It’s really happening. Deutsche Bank bonuses are really falling by around one third, as per the market talk in October 2015. We know so because Reuters has spoken to an anonymous Deutsche ‘manager’ who says this could be one of the “worst years ever” for bonuses and that divisional bonus pots at the German bank are down 25% to 30%.
The horror. Except, it’s worth remembering that bonuses are not the same as total compensation, and that on the subject of total compensation Deutsche’s new CEO John Cryan has been somewhat more sanguine.
In a message released on Deutsche’s investor relations website last Thursday, Cryan said the bank is putting “a new compensation framework” in place. He went on to say that the new framework, “will mean that some of you may receive lower variable compensation and correspondingly higher fixed pay from 2016 onwards.” – In other words, that bonuses will henceforth be lower, while salaries will rise to compensate.
Does this mean that concerns over Deutsche’s bonuses are overblown? Not exactly, – Deutsche’s new bonus rules won’t apply to last year’s bonus pool, and with Deutsche booking a $7bn loss for 2015 it’s hard to see how this can be anything other than disappointing. However, Deutsche’s investment bankers can at least take consolation in the fact that it won’t be long before they get a salary increase to help compensate for all future bonus misery. – The only danger being that this salary rise will be calibrated in terms of 2015’s already-diminished bonuses and that Deutsche’s bankers will have their pay re-based to a lower level for evermore…
Separately, a whole new record has been set for hourly pay at Goldman Sachs. Regulated staff at the firm in London receive around £700 ($1,010) an hour in total compensation, Lloyd Blankfein receives around $5,700 an hour. Ex-deputy British prime minister Nick Clegg earned around $9k an hour when he gave a Goldman-sponsored speech on Europe. But this is all nothing compared to Hilary Clinton. The Huffington Post reports that Goldman Sachs has been paying Clinton around $200k an hour to speak to its staff. Unfortunately. Clinton laughed-off attempts to elicit what she said for this sort of fee.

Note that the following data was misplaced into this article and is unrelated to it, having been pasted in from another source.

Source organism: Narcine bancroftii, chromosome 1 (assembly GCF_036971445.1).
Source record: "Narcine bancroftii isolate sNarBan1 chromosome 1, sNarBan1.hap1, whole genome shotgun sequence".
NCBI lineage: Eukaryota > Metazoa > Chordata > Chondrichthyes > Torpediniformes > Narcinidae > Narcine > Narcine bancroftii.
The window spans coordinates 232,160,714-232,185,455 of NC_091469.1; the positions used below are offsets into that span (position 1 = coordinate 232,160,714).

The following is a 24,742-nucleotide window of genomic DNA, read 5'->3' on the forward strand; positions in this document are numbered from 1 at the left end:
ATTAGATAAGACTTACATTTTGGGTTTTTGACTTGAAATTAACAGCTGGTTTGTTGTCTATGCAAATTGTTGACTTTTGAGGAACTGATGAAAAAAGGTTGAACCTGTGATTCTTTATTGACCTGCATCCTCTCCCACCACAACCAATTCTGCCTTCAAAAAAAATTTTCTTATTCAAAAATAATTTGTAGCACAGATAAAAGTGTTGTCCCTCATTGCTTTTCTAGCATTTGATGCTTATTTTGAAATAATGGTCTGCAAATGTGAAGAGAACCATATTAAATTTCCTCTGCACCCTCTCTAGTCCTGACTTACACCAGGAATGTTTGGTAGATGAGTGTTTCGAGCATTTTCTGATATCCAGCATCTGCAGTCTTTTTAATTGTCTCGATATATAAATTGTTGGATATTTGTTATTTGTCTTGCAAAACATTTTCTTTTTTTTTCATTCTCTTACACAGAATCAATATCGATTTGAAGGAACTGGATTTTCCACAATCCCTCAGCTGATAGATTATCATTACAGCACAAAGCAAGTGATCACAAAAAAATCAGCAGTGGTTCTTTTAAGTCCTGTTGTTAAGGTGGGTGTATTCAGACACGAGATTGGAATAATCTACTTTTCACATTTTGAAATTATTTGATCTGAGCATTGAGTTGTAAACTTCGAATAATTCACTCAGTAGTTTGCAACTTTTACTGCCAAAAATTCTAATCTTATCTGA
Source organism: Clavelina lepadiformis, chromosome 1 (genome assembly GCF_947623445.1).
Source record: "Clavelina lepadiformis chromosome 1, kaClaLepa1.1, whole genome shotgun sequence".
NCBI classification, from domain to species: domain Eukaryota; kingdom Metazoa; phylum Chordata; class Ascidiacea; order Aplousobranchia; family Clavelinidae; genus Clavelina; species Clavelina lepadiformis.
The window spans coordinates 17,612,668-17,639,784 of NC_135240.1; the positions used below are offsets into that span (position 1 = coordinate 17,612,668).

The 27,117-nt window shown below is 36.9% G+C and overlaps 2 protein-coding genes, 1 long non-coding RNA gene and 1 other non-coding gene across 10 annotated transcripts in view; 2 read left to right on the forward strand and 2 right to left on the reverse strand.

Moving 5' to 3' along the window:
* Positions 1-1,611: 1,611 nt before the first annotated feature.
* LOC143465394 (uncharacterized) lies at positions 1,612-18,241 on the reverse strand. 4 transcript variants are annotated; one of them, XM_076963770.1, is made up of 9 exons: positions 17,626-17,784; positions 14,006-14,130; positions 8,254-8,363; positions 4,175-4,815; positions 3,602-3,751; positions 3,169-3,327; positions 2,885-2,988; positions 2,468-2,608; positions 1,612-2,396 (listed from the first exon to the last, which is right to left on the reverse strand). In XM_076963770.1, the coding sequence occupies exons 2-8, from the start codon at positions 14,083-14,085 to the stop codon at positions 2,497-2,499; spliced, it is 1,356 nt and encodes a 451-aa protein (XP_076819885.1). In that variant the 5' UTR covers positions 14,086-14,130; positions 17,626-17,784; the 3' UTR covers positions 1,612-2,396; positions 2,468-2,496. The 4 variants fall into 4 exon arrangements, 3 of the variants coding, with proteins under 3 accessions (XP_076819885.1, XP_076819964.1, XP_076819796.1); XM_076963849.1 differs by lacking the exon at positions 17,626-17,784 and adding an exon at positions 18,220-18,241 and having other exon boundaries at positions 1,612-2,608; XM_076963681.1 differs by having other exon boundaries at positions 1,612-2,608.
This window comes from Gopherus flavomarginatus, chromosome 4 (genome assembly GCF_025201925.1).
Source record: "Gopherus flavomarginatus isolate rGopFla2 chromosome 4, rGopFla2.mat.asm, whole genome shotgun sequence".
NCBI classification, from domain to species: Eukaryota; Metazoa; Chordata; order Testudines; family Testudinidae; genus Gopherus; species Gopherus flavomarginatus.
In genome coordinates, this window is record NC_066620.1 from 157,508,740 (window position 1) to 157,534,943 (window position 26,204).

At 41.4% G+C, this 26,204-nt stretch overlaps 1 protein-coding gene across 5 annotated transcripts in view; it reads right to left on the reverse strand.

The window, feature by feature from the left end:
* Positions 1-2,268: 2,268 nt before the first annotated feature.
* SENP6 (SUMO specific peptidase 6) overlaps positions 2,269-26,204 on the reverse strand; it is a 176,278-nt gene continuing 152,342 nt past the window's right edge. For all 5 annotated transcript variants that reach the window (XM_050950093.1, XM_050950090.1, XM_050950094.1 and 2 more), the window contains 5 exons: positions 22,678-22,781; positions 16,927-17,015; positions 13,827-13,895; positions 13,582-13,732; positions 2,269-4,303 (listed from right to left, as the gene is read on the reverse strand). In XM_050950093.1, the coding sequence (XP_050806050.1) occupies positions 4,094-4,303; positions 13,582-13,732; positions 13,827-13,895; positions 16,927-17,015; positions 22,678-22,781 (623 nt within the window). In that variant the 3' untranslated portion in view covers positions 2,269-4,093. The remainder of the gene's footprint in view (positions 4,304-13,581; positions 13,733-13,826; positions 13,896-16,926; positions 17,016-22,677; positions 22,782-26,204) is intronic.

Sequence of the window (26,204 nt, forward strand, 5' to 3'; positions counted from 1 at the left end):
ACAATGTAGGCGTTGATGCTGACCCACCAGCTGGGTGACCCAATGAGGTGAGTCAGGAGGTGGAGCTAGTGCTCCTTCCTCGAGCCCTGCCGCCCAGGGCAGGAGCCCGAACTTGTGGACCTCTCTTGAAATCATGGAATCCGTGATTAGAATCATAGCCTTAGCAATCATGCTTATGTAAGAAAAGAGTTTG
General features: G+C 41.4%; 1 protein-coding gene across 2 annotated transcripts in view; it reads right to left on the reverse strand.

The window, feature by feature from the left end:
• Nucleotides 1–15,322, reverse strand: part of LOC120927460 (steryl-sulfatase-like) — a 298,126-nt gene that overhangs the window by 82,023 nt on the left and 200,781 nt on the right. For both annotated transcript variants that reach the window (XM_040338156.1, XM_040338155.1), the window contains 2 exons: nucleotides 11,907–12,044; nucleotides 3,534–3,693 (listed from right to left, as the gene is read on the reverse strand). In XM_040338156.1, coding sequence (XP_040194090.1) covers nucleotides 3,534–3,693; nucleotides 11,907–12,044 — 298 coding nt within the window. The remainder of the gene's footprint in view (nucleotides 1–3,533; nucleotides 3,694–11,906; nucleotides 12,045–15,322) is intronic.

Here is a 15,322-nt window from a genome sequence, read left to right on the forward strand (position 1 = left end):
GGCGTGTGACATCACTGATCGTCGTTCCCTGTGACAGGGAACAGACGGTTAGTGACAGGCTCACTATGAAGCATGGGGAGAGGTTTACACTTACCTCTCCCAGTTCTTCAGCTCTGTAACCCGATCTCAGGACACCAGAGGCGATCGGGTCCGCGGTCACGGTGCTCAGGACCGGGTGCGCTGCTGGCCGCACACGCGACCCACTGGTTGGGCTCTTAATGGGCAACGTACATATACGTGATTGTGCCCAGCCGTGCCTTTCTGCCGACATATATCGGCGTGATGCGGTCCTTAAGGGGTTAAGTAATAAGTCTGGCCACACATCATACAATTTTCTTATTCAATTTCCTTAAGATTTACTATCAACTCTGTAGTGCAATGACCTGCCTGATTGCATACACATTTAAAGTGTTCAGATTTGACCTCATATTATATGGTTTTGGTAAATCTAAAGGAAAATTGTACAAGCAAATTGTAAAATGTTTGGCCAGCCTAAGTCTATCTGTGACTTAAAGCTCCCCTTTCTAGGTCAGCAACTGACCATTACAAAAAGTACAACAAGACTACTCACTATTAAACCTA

John Cryan is known as “Mr. Grumpy” in Deutsche Bank. (Handelsblatt)
Don’t blame John Cryan for the state of Deutsche’s investment bank. Blame Anshu Jain and Josef Ackermann. (Spiegel)
On average, London bankers expect their bonuses to rise £2,301 to £24,461. (Financial Times)
Another reason why it makes no sense for HSBC to move to Hong Kong: it won’t benefit from the low tax rate anyway. (Reuters)
Kareem Serageldin, a former senior trader at Credit Suisse who inflated the value of his trading positions to receive a bigger bonus will be released from federal prison in March. (NYTimes)
Goldman’s returnship programme only runs in New York City and Mumbai right now. That’s about to change. (Huffington Post)
UBS is rolling out its Singaporean training programme for high net worth client advisors globally. (Straits Times)
At 8.5 times median incomes, London house prices are not too bad relatively speaking. In Hong Kong they’re 19 times higher. In Sydney they’re 12.1 times higher. (Financial Times)